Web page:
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Pediatric Cardiology

, Volume 31, Issue 7, pp 1064–1069

First Online: 20 August 2010Received: 30 March 2010Accepted: 26 July 2010


Prolongation of the QT interval is a well-documented finding in adults with severe brain injury. However, QT prolongation has not been well documented in the pediatric population with brain injury. Our objective was to determine the range of QT intervals in children with the diagnosis of brain death, hypothesizing that the QT interval corrected for heart rate QTc is longer in this population than in a normal population. All previously healthy children <18 years dying in our hospital from 1995 to 2007 with a diagnosis of brain death and at least one electrocardiogram ECG with normal anatomy by echocardiogram were included. Admission details, past medical and family history, demographic data, and laboratory data were collected. The QT and preceding RR intervals from three sinus beats on a standard 12-lead ECG were measured. The QTc was calculated with the Bazett method, and the values were averaged. Thirty-seven patients met inclusion criteria. Five had event histories concerning for possible underlying rhythm disturbances; data analysis was performed with and without these patients. The QTc data were normally distributed. The mean SD QTc for the entire cohort was 452 61 ms. Excluding the five patients, it was 449 62 ms. On multivariate analysis, sex QTc female < male and hypokalemia were associated with QTc prolongation. QTc in children with brain death is normally distributed but significantly longer than QTc in normal children. Until rapid genetic testing for channelopathies is universally available, our findings suggest that potential pediatric cardiac donors with isolated prolongation of the QTc in this setting may be acceptable in the absence of other exclusionary criteria.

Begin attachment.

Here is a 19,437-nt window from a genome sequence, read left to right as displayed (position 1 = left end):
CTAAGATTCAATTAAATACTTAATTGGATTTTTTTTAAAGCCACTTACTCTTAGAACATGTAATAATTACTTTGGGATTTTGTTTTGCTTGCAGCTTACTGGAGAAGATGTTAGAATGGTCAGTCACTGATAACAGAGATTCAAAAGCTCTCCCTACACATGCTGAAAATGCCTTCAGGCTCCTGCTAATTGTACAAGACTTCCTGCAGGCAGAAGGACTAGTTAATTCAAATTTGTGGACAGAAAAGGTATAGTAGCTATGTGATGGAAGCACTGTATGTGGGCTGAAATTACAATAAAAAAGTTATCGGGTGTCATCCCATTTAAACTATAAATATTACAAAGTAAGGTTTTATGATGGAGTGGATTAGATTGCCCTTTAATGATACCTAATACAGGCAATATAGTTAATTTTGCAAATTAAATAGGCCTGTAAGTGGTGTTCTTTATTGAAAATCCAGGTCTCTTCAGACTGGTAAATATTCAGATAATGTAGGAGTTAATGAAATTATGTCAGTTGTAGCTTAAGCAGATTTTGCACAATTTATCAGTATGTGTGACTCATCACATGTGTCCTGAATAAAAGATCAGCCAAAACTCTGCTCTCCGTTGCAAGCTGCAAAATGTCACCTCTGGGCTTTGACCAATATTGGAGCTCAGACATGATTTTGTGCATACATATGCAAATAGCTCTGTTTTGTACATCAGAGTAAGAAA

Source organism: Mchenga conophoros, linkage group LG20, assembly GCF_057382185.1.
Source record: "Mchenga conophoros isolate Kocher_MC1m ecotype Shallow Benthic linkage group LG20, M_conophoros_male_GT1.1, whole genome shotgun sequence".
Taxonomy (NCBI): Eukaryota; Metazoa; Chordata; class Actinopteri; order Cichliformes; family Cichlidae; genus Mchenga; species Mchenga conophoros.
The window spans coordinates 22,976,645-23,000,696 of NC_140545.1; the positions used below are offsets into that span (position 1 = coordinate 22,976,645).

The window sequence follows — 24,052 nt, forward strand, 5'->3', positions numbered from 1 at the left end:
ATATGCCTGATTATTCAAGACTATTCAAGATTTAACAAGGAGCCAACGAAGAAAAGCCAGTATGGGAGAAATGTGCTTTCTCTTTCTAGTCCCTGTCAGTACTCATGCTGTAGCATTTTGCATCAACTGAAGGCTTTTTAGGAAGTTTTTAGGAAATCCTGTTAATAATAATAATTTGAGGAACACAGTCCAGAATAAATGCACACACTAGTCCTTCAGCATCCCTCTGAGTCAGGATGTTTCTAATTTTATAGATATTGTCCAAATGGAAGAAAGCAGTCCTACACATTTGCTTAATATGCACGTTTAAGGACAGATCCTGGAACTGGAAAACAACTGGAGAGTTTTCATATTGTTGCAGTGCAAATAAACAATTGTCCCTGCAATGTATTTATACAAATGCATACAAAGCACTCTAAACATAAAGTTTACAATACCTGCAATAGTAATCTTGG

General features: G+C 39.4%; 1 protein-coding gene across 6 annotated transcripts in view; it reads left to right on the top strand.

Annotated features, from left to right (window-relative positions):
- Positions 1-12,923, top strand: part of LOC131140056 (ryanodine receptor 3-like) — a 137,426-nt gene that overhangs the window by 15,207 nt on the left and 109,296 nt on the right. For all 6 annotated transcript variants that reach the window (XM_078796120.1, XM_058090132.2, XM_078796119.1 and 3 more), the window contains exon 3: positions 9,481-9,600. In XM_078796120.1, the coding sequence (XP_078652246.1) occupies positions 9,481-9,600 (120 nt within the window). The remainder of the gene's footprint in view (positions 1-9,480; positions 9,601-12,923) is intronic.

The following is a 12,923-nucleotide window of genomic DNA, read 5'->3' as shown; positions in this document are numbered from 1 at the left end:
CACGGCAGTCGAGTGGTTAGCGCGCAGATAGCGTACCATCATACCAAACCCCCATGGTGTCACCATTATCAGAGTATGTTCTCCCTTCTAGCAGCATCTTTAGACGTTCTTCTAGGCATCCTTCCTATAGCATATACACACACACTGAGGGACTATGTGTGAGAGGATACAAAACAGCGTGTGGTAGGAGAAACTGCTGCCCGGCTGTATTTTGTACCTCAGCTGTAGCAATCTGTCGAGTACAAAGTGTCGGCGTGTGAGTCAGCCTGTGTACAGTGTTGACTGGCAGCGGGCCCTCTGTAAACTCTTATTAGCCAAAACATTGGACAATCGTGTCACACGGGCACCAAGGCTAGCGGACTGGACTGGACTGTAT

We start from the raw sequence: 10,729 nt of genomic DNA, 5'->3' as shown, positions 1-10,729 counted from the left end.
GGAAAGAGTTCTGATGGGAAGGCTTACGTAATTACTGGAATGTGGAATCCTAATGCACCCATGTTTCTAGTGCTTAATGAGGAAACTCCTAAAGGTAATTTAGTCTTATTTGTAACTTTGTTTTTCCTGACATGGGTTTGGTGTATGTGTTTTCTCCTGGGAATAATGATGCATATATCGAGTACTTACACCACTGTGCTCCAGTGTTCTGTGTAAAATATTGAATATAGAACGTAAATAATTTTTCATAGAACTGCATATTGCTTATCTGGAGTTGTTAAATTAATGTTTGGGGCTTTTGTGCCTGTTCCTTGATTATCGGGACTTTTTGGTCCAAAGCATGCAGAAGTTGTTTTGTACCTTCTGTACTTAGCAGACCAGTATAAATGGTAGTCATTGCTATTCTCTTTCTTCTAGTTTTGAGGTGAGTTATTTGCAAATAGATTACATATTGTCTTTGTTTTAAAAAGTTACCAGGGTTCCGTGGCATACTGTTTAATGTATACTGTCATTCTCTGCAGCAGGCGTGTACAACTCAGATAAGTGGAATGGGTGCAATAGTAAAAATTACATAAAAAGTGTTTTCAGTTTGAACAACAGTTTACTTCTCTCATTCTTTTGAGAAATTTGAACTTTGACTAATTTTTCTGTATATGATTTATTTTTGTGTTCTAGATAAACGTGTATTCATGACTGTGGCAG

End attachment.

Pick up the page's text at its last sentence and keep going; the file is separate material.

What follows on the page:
KeywordsBrain death Brain injury Electrocardiographic changes Long QT  Download fulltext PDF

Author: Jennifer Plymale - Jeanny Park - JoAnne Natale - Anita Moon-Grady


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